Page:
Rudy Giuliani flouted court orders and now he may have to finally pay up, the only question being how much.
A federal judge ruled Wednesday (Aug. 30) in favor of a Black mother and her daughter in their defamation lawsuit against Rudy Giuliani. They alleged that former president Donald Trump’s attorney ruined their lives after he amplified false claims that they committed fraud as election workers in the 2020 presidential election in Georgia.
U.S. District Court Judge Beryl Howell ruled that the former New York City mayor flagrantly ignored her order to produce documents Ruby Freeman and her daughter Wandrea ArShaye “Shaye” Moss’ legal team sought in the discovery process.
Consequently, she issued a default judgment against him. He’s also ordered to reimburse them more than $89,000 in attorneys’ fees and costs.
“Rather than simply play by the rules designed to promote a discovery process necessary to reach a fair decision on the merits of plaintiffs’ claims, Giuliani has bemoaned plaintiffs’ efforts to secure his compliance as ‘punishment by process,'” Howell wrote in a scathing opinion.
“Donning a cloak of victimization may play well on a public stage to certain audiences, but in a court of law this performance has served only to subvert the normal process of discovery in a straight-forward defamation case, with the concomitant necessity of repeated court intervention.”
Howell’s decision means the case moves forward to a trial that will determine how much Giuliani must pay Freeman and Moss for damages, according to Politico.
Giuliani has claimed that part of the reason he didn’t produce the relevant documents was because the FBI seized his devices in 2021 in a separate case.
“This decision should be reversed, as Mayor Giuliani is wrongly accused of not preserving electronic evidence that was seized and held by the FBI,” Giuliani’s political advisor Ted Goodman stated, adding that Howell’s ruling is another “prime example of the weaponization of our justice system, where the process is the punishment.”
However, Howell expressed suspicion that Giuliani may have made a strategic decision not to submit the requested documents.
“Perhaps, he has made the calculation that his overall litigation risks are minimized by not complying with his discovery obligations in this case,” Howell wrote. “Whatever the reason, obligations are case specific and withholding required discovery in this case has consequences.”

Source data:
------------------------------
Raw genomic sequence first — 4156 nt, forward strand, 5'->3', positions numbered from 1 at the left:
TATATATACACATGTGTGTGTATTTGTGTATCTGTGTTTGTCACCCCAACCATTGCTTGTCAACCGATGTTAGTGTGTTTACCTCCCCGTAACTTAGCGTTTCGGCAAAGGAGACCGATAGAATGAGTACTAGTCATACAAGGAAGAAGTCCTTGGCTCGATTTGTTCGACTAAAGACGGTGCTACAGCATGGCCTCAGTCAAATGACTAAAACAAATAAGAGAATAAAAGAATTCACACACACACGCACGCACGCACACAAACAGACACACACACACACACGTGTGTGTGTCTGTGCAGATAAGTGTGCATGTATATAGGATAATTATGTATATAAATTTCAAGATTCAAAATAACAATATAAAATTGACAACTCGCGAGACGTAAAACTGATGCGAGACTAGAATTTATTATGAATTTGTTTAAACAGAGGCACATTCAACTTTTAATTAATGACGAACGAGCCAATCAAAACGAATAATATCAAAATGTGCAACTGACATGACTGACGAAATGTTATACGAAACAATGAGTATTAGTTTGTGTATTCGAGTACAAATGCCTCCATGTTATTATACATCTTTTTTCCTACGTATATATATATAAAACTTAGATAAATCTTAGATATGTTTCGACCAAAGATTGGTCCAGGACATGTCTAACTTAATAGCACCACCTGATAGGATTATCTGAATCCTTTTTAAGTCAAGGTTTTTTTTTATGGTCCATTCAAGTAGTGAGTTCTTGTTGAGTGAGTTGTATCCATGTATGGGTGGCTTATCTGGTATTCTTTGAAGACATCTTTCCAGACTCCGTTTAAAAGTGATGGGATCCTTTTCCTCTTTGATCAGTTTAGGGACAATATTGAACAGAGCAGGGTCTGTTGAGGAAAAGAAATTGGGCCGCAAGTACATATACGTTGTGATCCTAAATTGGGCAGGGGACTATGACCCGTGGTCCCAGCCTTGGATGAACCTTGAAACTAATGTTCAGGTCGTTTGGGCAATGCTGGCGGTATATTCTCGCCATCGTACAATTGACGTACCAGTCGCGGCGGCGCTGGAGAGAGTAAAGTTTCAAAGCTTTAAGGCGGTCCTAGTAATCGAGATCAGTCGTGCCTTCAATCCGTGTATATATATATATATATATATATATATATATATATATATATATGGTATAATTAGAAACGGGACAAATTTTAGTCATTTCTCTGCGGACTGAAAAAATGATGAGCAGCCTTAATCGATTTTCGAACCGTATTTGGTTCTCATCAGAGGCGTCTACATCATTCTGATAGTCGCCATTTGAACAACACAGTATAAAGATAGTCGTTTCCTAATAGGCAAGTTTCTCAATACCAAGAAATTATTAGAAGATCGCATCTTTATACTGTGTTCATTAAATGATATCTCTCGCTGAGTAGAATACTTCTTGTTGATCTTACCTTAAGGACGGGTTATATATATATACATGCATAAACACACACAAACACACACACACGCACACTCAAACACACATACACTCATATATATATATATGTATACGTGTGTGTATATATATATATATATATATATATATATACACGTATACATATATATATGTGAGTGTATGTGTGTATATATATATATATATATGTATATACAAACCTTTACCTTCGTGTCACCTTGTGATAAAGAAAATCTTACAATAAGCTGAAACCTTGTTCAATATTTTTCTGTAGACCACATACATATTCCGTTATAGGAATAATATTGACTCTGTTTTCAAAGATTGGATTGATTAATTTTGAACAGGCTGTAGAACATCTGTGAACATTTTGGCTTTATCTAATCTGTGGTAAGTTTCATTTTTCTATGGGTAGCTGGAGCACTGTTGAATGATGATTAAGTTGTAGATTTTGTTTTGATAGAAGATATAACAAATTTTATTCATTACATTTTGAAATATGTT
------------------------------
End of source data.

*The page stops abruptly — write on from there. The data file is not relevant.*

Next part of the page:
If Howell is correct, it wouldn’t be the first time that Giuliani made a strategic move in the case.
“Rudy Giuliani did not acknowledge that the statements were false but did not contest it in order to move on to the portion of the case that will permit a motion to dismiss. This is a legal issue, not a factual issue. … This stipulation is designed to get to the legal issues of the case,” Goodman said at that time.
Freeman and Moss said they received violent threats after conspiracy theorists on social media falsely claimed that they committed election fraud to help President Joe Biden win the election. Trump and Giuliani then amplified those false allegations.
In June, Georgia’s State Election Board cleared Freeman and Moss of wrongdoing after a probe. The Georgia Bureau of Investigation and the FBI reviewed the entire unedited video footage of the alleged fraud and compared it to the video posted on social media by a conspiracy theorist. The social media version was found to be created by a third party who admitted to creating and posting a fake video.
In April 2022, Moss and Freeman settled their defamation lawsuit against far-right One America News Network. The lawsuit named OAN officials, Trump and Giuliani as defendants.